LET’S start with a confession: on the day the Toyota Hilux arrived, my testosterone level rose. The Silky Gold paintwork, optional alloy wheels and Durabar nudge, side-, roll and towbars elevated our Hilux above the thousands pounding our streets and country lanes, and added some much-needed machismo to the frumpy looking Hilux (and myself).
Eagle-eyed readers would have noticed that this Toyota Hilux is a pre-facelift version and as such lacks the Land Cruiser-esque nose of the latest models. Mechanically, however, it’s indistinguishable from the current iteration. Our Xtra Cab boasted rear-wheel drive and the trusty 3,0-litre D-4D turbodiesel engine.
The powertrain is definitely one of the more agricultural-sounding and feeling ones in the market, especially in terms of flexibility. But, keep the revs between 2 000 and 3 500 r/min and it impresses with brawny acceleration owing to the fact that the 4×2 is shorn of heavy 4×4-drivetrain gear and that the Xtra Cab is already lighter than the double cab. Fall outside this powerband and the engine either stumbles and vibrates, or runs out of puff.
Apart from regular inner-city commutes, our Hilux completed two long-distance trips that alone totalled more than 7 000 km. It did service last year as a tow vehicle on CAR’s Performance Shootout, pulling a large trailer all the way from Cape Town via Durban to Johannesburg. Fuel consumption took a beating, but the Hilux coped well with the additional mass and rarely struggled to keep pace with the speedy convoy.
The next long trip was completed at a more leisurely pace. Namibia beckoned and the Hilux duly obliged, sitting comfortably at three-figure speeds for hours on end on that country’s impeccable national tar roads.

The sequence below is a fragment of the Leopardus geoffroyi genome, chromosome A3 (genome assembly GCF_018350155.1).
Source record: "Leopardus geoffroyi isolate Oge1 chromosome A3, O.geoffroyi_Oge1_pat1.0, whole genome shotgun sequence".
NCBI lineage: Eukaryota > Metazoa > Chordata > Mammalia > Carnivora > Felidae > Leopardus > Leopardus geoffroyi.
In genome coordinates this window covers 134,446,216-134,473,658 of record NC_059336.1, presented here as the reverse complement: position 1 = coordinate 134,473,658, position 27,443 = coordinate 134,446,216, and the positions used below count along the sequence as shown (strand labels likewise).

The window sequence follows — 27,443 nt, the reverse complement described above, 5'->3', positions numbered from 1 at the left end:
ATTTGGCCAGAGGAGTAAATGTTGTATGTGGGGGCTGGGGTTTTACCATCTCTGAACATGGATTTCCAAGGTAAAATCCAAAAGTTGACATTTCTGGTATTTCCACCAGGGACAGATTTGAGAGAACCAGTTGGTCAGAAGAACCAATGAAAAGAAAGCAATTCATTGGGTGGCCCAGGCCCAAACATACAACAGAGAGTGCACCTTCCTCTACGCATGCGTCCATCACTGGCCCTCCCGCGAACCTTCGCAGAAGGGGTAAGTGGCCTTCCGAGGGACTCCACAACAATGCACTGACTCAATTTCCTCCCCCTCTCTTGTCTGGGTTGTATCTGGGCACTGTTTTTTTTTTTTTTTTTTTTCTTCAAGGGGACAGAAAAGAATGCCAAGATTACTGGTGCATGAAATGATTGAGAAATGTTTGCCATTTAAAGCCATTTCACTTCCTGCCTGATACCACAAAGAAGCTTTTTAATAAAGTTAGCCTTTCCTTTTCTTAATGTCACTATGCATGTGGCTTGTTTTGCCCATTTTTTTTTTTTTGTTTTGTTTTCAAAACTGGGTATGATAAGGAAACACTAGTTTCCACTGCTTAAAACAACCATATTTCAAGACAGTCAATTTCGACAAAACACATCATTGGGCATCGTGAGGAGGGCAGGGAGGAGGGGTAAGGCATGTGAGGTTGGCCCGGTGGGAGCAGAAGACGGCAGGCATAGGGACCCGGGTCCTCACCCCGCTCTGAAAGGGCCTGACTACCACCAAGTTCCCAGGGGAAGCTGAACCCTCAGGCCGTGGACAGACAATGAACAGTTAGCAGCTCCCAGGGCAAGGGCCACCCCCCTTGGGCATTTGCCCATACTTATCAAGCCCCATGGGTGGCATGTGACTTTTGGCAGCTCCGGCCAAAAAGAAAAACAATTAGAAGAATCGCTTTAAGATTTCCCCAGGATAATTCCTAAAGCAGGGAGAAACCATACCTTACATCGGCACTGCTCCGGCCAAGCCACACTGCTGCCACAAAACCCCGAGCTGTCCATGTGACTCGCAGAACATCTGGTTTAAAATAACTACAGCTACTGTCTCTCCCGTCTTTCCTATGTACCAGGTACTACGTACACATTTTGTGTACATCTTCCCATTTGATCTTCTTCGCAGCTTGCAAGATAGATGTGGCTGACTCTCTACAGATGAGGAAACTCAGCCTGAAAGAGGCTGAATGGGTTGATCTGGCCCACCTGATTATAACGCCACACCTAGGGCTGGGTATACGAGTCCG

Only the occasionally choppy ride at slower speeds spoiled the calm. Once there, any thoughts of dune driving were allayed by the lack of four-wheel drive. However, sandy roads proved no problem thanks to the differential lock and generous ground clear-ance. I would advise someone considering such a trip to pack a kinetic towrope in case traction and talent reach an impasse.
With 343 N.m of torque feeding the rear wheels that grappled for traction on sand, sideways action was but a prod of the accelerator away (visit CARmagblog.co.za for a video of the Hilux painting a pan in the Western Cape with dust).
A boon on the Namibia trip was the additional storage spaces behind the seats that kept all our valuables sand-free. In fact, this feature is so convenient that I’m surprised we don’t see more Xtra Cabs on our roads. Why would anyone pick a single-cab bakkie if the former loses only 500 mm in load-bay length but gains a far more usable cabin? I regularly made use of the space to store odds and ends or place my laptop out of sight. If you go a step further and have lockable boxes installed, the Xtra Cab transforms into an all-in-one utility vehicle.
The interior received a welcome upgrade at the time of the facelift. Ours, however, still featured the original configuration that is too agricultural in design and material choice, but all controls are well sited and large enough to use with gloved hands. That said, even the newer version’s cockpit feels decidedly old when compared with those of the Volkswagen Amarok and Ford Ranger.
I did speak to a number of farmers and tradespeople during the Hilux’s tenure and quite a few who use these vehicles daily were adamant that they prefer the Toyota’s simpler, seemingly more robust interior. Although I got used to the steering column that isn’t reach adjustable, some of CAR’s testers and readers would have preferred this feature.
The Toyota Hilux Xtra Cab did not miss a beat during its 12 months at CAR. Both services – at 10 000 km and 20 000 km – were efficient and the service-centre personnel very friendly, the rubberised load bay proved big enough for all types of cargo and the average fuel consumption worked out to a respectable 10,6 litres/100 km.
However, with the launch of the Amarok, Ranger and now Mazda’s BT-50, the bakkie market has further matured from offering a plethora of utilitarian workhorses into a segment that attracts customers who need practicality and comfort in equal measure. In this regard, the current Hilux feels off the pace compared with its newer competitors. But, with its impeccable reliability record, great resale value and the most extensive dealer network in the country, the Hilux remains a sound buy that should give its owner years of trouble-free motoring.